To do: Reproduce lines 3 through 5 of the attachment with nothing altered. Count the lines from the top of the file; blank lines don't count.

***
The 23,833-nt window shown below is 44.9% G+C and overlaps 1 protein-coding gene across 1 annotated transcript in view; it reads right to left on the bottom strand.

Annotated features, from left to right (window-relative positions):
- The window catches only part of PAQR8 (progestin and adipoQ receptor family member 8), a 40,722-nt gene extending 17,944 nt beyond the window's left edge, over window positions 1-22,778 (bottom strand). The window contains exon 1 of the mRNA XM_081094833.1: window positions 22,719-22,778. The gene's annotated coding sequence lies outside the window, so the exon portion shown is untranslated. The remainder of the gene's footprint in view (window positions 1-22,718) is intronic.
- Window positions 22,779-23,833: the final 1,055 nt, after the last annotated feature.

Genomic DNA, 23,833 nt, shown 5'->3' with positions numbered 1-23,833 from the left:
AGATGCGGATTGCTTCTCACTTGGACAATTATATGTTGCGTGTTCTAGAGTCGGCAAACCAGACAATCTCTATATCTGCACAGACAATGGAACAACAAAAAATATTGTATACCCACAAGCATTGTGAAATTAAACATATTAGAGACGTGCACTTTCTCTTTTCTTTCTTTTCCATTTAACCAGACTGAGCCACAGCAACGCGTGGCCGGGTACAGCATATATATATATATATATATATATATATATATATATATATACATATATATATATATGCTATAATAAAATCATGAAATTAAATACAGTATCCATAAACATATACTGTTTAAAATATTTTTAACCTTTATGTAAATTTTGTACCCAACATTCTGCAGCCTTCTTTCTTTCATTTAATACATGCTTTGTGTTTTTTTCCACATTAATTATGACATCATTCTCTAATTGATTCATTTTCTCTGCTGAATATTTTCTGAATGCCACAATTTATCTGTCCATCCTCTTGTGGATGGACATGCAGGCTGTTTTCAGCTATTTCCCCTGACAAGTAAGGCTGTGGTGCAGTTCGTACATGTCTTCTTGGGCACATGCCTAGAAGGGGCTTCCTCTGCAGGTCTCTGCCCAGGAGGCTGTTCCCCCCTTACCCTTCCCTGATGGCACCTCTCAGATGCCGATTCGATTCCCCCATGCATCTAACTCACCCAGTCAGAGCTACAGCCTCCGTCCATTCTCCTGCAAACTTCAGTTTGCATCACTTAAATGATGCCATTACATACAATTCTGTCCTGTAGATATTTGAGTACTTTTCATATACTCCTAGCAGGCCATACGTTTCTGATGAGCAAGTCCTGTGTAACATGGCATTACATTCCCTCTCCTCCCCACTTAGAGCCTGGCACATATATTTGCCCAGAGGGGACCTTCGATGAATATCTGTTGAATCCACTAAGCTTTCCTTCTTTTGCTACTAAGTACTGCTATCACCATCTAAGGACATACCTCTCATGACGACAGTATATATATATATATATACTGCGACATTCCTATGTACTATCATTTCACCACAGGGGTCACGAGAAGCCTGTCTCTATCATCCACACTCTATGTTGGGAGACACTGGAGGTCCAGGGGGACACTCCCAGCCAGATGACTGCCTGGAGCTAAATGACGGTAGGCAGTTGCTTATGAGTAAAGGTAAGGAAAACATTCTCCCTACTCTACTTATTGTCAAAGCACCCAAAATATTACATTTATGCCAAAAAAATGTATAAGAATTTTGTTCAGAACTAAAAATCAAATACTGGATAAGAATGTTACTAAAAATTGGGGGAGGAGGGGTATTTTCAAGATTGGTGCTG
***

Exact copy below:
- The window catches only part of PAQR8 (progestin and adipoQ receptor family member 8), a 40,722-nt gene extending 17,944 nt beyond the window's left edge, over window positions 1-22,778 (bottom strand). The window contains exon 1 of the mRNA XM_081094833.1: window positions 22,719-22,778. The gene's annotated coding sequence lies outside the window, so the exon portion shown is untranslated. The remainder of the gene's footprint in view (window positions 1-22,718) is intronic.
- Window positions 22,779-23,833: the final 1,055 nt, after the last annotated feature.

Genomic DNA, 23,833 nt, shown 5'->3' with positions numbered 1-23,833 from the left: